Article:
It's not true, but that's not stopping him from spinning lies about COVID precautions.
Rep. Jim Jordan tweeted Tuesday that he thinks a left-wing ban on music, dancing, and smiling is just around the corner — and that's just one of many lies he's spread recently about coronavirus precautions.
Retweeting a Fox News story about the Centers for Disease Control and Prevention guidelines recommending that people avoid singing, loud music, and alcohol at their family Thanksgiving gatherings, Jordan added his own fearmongering commentary.
"Can't sing, can't dance, can't play loud music," he tweeted. "What's next? No smiling?"
Jordan failed to acknowledge in his tweet that a precautionary recommendation is not a mandate.
On Monday, Jordan retweeted the House Judiciary GOP's official Twitter page criticizing Oregon's Democratic governor, Kate Brown.
The tweet took issue with a recent statement by Brown that homeowners could call the police if extremely large and rowdy Thanksgiving celebrations occurred in their neighborhoods, violating local ordinances.
"Oregon's Governor: -Snitch on your neighbor’s Thanksgiving dinner. -Don't worry about the rioting and looting in Portland," the original tweet read.
There is no evidence to indicate that Brown recommended individuals go out of their way to investigate attendance numbers at neighbors' Thanksgiving dinners.
On Sunday, Jordan falsely claimed that Democrats expect Americans to "celebrate Thanksgiving alone outside."
"Democrats attend birthday parties indoors," he tweeted. "But expect you to celebrate Thanksgiving alone outside. Americans are tired of the hypocrisy."
Official CDC guidelines state that the safest holiday celebration is one with only members of your own household.
However, the CDC also offers numerous suggestions to mitigate the risk if a host should expand attendance to other individuals who do not live in the home, including wearing face masks, frequent handwashing, and social distancing.
The CDC does indicate that a small outdoor gathering of friends and family is safer than a large indoor gathering.
As for state and local restrictions about size and location of celebrations, these vary geographically across the United States.
Contrary to Jordan's fear tactics, no state mandates that Americans spend Thanksgiving alone, though some states have restricted gatherings to 10 people or fewer.
Jordan has also promoted other lies on social media in recent days surrounding lockdown guidelines.
"In Pennsylvania, you have to wear a mask in your home," he tweeted Thursday. "In Vermont, you don't. Because government won't let you have people over."
But Pennsylvania's restrictions say no such thing. According to the Pennsylvania Health Department, the state requires, as many others do, masks in indoor public places and masks outdoors when around strangers from outside your household and when social distancing can't be maintained.
It recently implemented new mask requirements state that clarify that masks should be worn inside the home on occasion — only when visitors from outside the home are in attendance.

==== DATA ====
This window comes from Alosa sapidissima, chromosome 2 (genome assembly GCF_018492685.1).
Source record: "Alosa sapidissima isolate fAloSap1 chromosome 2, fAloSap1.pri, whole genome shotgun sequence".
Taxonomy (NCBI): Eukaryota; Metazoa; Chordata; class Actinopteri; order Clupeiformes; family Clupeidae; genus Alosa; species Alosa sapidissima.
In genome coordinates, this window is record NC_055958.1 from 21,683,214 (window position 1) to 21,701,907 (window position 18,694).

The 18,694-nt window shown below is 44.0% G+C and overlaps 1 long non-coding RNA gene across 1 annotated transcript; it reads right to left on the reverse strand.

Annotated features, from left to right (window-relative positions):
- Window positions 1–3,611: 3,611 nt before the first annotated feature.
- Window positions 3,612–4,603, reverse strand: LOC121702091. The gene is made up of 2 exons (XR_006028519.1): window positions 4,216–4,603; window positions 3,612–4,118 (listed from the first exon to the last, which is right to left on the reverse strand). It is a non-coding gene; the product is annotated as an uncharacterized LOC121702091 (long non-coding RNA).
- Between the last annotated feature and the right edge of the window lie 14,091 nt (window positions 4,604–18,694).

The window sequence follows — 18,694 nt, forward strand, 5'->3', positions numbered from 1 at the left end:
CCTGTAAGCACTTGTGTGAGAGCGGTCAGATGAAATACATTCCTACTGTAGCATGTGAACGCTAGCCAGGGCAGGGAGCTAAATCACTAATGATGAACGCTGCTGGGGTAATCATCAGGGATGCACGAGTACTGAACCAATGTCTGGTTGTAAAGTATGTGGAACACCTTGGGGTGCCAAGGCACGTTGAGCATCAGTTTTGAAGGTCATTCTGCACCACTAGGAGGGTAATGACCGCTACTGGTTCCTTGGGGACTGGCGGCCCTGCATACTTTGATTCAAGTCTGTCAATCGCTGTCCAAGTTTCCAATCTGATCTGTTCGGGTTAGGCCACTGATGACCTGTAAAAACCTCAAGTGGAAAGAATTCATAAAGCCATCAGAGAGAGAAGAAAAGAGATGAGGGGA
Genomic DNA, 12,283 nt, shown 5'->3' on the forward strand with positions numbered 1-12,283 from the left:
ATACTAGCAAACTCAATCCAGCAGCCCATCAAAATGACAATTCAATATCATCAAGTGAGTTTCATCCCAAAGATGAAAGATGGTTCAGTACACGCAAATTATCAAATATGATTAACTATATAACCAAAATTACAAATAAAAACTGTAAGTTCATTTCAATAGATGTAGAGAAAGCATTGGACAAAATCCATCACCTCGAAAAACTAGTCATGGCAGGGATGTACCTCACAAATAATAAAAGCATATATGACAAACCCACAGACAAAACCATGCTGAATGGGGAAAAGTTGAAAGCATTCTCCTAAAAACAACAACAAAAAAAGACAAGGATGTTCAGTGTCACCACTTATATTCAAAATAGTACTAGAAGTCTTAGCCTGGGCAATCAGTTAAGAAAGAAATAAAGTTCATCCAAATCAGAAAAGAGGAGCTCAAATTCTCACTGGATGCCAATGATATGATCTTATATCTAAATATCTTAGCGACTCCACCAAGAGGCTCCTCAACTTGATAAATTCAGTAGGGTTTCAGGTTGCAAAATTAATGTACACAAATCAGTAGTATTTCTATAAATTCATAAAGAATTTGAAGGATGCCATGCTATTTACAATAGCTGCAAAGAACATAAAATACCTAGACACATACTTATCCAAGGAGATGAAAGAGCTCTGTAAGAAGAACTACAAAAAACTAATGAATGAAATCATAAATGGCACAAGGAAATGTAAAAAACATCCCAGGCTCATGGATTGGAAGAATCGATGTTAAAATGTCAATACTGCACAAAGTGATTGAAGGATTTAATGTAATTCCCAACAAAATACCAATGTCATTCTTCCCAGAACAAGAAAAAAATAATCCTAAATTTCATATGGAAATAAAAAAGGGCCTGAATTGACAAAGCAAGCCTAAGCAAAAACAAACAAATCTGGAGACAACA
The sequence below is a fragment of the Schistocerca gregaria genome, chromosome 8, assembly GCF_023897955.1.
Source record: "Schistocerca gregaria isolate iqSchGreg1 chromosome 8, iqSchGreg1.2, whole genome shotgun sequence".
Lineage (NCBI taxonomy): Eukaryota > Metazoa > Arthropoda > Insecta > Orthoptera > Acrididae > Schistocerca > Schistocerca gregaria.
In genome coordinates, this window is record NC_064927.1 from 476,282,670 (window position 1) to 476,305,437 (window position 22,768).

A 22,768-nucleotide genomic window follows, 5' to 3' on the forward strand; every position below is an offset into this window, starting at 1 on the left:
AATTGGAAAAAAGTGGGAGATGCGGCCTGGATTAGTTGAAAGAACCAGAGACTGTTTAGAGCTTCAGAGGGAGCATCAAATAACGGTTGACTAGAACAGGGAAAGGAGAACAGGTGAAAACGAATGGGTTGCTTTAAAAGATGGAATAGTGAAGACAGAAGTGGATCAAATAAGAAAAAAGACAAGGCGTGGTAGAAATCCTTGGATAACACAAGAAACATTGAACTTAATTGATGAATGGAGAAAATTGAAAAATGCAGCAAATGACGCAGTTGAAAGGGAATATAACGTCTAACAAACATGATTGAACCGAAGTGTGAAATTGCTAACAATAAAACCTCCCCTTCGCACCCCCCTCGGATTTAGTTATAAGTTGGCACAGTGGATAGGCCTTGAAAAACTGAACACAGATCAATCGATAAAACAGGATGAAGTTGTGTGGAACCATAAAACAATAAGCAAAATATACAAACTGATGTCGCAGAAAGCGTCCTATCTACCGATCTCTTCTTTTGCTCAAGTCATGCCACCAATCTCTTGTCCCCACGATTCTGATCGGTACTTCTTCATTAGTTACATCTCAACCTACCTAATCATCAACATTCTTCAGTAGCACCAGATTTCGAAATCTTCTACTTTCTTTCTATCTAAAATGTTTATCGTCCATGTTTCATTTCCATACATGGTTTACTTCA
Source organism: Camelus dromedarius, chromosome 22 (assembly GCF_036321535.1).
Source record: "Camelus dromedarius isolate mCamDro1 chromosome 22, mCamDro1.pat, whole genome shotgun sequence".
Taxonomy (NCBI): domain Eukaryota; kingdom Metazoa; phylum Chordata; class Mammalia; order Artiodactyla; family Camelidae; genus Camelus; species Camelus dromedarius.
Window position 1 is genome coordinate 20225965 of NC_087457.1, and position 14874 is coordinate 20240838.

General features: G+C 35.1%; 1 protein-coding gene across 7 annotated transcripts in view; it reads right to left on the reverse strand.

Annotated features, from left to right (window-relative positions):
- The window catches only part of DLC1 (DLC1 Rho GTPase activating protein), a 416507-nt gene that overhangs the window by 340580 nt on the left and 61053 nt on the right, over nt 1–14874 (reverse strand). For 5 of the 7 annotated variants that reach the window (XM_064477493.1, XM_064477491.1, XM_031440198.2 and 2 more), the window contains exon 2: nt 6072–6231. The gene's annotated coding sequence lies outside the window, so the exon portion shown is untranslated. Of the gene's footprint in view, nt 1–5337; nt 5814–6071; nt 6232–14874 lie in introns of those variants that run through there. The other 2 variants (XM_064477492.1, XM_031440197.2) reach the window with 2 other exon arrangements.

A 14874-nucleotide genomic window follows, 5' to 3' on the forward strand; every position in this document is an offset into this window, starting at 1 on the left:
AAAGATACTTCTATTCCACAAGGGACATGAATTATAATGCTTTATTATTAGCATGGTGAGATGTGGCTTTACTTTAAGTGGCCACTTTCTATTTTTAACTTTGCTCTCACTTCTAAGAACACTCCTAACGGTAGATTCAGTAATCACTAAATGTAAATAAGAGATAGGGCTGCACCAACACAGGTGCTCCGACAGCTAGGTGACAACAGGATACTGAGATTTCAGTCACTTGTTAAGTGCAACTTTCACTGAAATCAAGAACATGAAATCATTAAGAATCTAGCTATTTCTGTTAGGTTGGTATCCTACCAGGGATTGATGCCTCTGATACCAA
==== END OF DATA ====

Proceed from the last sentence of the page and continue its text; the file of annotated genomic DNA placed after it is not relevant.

As for Vermont, due to a surge in cases, the governor has implemented an executive order prohibiting gatherings indoor or outdoor with those from outside your family.
But there are numerous exceptions. For instance, according to the Vermont Department of Health, those who live by themselves are permitted to gather with those in another household, and fitness activities while masked and socially distanced are permitted with one person outside your household.
And of course, the Department of Health cautions, domestic violence is always a sufficient reason to welcome someone into your home from another household.
"People can take in and shelter those from another household who are living in a dangerous, unhealthy or otherwise unsafe situation," the health department's website cautions.
Jordan also made false claims about his own home state of Ohio, complaining on Twitter Wednesday that "Ohio is making people be home by 10 p.m."
But Ohio's statewide curfew, which extends from 10 p.m. to 5 a.m., is more nuanced than Jordan lets on.
It in fact states that individuals can get food and drink, groceries, cleaning supplies, and other necessities after curfew, as well as pick up prescriptions or go to the doctor of the hospital.
They can also go to work after hours, which includes volunteer work. And after curfew, residents are also permitted to care for a friend or pet in another household, or access social or government services.
Jordan's COVID clamor clearly has no basis in reality, but that hasn't stopped him from promoting his lies.
And he's not the only GOP lawmaker who's telling outright falsehoods about coronavirus precautions.
Rep. Marjorie Taylor Greene (R-GA) retweeted a Babylon Bee headline Tuesday saying, "Nation That Revolted Over Three-Pence Tax on Tea Now 'Pretty Cool' With Government Locking Everyone in Their Homes."
She commented, "When satire news becomes real news. Wake up America!"
It unclear why Green conflates coronavirus precautions with being literally locked inside one's house.
And Ted Cruz has been on a Twitter rampage this week, complaining of the "vicious authoritarianism" of "today's Left" and claiming Democrats are "willing to destroy restaurants, bars, small businesses, [and] lives."
He also tweeted claiming without evidence that Democrats want to take Thanksgiving and Christmas away.
"Twitter Leftists are losing their minds that we’re not willing to give up Thanksgiving. Wait till they find out we won’t give up Christmas either," tweeted Cruz, posting a meme with a photo of a turkey captioned, "Come and take it."
It was a play on a common Texas slogan that derives from the Texas Revolution, which was intended to incite uprisings.
Published with permission of The American Independent Foundation.